In Koehler, Ms Koehler was an employee of Cerebos.[33] She was made redundant and re-employed on a part-time basis.[34] After the formation of the new employment contract, Ms Koehler was provided with a list of duties she was expected to perform. Ms Koehler immediately voiced concerns about her workload.[35] Her supervisor told Ms Koehler to try the job out for one month, after which Ms Koehler could let the supervisor know if she wasn’t able to cope.[36] Ms Koehler’s concerns about her workload were affirmed after that month and she lodged numerous written and oral complaints.[37] Despite the initial assurances of her supervisor, there was no action taken on any of these complaints.[38] Ms Koehler’s health deteriorated and she was diagnosed with a psycho-physical disorder as well as a major depressive illness.[39] It was found that these illnesses could be attributed to her employment conditions.[40]

On these facts, it would seem that Ms Koehler would be successful in her claim for pure mental harm arising from her employer’s negligence in failing to provide a safe workplace. However, the High Court ruled that her employer could not reasonably foresee a psychiatric injury.[41] Even though there were persistent complaints about the impossibility of Ms Koehler’s excessive workload, it was considered that Ms Koehler never expressly mentioned that her health was being affected and there were no warning signs that she was suffering psychiatric harm, such as prolonged absences from work.[42]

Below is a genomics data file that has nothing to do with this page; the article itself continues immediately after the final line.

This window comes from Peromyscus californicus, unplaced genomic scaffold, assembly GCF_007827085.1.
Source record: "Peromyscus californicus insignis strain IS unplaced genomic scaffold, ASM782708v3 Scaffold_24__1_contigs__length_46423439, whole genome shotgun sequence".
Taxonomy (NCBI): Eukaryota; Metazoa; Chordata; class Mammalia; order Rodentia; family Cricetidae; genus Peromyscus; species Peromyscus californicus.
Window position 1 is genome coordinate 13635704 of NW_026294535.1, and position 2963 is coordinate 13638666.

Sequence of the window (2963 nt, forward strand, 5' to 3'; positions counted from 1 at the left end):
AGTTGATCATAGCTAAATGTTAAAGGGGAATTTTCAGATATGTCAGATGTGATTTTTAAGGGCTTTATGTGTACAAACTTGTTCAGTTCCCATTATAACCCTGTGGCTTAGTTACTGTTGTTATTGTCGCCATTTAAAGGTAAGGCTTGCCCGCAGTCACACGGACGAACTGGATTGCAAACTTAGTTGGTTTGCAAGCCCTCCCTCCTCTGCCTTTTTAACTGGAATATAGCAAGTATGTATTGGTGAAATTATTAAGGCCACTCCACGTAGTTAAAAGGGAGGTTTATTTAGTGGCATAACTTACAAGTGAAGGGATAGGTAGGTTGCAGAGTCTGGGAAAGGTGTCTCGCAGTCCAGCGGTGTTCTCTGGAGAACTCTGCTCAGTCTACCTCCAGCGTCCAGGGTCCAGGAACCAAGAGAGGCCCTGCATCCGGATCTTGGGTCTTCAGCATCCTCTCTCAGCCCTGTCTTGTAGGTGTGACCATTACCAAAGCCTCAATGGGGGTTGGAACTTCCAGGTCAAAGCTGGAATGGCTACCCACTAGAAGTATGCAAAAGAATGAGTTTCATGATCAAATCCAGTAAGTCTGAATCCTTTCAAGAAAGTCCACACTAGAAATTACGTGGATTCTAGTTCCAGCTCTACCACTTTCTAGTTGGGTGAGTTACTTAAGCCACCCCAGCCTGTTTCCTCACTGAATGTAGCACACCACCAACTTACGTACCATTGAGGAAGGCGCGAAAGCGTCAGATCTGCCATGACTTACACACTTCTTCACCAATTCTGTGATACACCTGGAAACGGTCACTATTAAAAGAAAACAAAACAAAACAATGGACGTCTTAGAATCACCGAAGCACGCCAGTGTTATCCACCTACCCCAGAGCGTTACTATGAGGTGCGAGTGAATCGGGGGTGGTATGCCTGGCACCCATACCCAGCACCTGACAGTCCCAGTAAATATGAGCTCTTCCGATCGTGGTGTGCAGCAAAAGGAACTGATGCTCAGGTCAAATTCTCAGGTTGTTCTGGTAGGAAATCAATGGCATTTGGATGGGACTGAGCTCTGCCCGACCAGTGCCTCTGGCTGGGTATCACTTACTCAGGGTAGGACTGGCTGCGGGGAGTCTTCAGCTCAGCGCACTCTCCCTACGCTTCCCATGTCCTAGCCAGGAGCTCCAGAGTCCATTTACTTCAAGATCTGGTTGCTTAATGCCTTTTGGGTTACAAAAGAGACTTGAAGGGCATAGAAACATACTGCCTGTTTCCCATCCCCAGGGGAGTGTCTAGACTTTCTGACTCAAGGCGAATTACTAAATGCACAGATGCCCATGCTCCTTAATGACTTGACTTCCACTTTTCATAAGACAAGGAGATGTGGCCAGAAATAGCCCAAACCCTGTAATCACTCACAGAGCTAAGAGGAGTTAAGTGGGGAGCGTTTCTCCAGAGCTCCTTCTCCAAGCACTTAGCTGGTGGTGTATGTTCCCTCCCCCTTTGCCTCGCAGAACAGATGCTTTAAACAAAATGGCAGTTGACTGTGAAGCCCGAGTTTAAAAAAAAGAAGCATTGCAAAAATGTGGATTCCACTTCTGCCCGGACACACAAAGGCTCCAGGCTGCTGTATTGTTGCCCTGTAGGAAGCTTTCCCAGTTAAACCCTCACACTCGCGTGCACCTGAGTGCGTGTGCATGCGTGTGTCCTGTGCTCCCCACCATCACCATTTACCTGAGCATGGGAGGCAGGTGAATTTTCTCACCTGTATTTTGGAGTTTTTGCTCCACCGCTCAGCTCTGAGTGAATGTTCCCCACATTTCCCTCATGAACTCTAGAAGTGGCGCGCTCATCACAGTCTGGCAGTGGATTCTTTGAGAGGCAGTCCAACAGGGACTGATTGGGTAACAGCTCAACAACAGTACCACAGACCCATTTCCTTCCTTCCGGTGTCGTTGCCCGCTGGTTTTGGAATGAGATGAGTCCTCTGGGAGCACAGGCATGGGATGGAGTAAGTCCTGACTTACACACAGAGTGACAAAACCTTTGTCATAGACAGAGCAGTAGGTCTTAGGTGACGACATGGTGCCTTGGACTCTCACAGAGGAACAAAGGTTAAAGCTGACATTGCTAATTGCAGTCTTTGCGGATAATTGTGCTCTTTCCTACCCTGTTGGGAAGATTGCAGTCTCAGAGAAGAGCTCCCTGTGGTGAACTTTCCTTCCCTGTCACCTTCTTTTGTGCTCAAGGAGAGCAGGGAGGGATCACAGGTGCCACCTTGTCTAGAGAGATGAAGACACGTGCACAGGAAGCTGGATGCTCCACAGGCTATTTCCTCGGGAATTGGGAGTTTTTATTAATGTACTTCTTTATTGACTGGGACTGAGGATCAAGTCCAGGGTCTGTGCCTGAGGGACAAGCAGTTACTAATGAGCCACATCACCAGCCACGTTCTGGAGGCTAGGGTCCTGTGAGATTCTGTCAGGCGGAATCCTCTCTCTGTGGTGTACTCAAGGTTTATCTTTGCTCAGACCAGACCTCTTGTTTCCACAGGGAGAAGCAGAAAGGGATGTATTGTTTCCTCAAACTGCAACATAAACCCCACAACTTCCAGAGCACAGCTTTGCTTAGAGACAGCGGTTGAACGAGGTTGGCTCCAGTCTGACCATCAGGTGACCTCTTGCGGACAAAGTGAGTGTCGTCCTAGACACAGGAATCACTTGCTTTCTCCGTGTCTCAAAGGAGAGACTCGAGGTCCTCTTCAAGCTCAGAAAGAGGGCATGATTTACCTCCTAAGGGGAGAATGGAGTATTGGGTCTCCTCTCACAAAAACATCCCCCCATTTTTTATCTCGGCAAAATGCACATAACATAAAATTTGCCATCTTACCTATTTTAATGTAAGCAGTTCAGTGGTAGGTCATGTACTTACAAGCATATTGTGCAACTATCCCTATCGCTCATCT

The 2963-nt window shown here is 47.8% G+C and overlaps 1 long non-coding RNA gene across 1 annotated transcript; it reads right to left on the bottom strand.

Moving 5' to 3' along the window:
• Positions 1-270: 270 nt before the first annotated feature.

Proving that psychiatric injury was foreseeable is therefore significantly more onerous when compared to the usual threshold question which asks whether a risk was ‘farfetched or fanciful’ in cases of physical harm.[43] McHugh J in Tame; Annetts noted that a positive answer to the question of reasonable foreseeability was a ‘near certainty’.[44] Contrary to this dicta, Koehler suggests that for mental harm to be foreseeable, at least in an employment situation, if not warned of initially to, it must first be voiced that it is being suffered to some degree, or the employer must recognise that mental harm is being suffered.[45] This is a discriminatory limitation placed only on pure mental harm claims.[46] It seems doubtful that if, for example, Ms Koehler had sustained a physical injury because her employer was giving her an unreasonable amount of heavy boxes to lift, it would be expected that Ms Koehler first suffer some degree of injury before harm could be foreseeable.[47]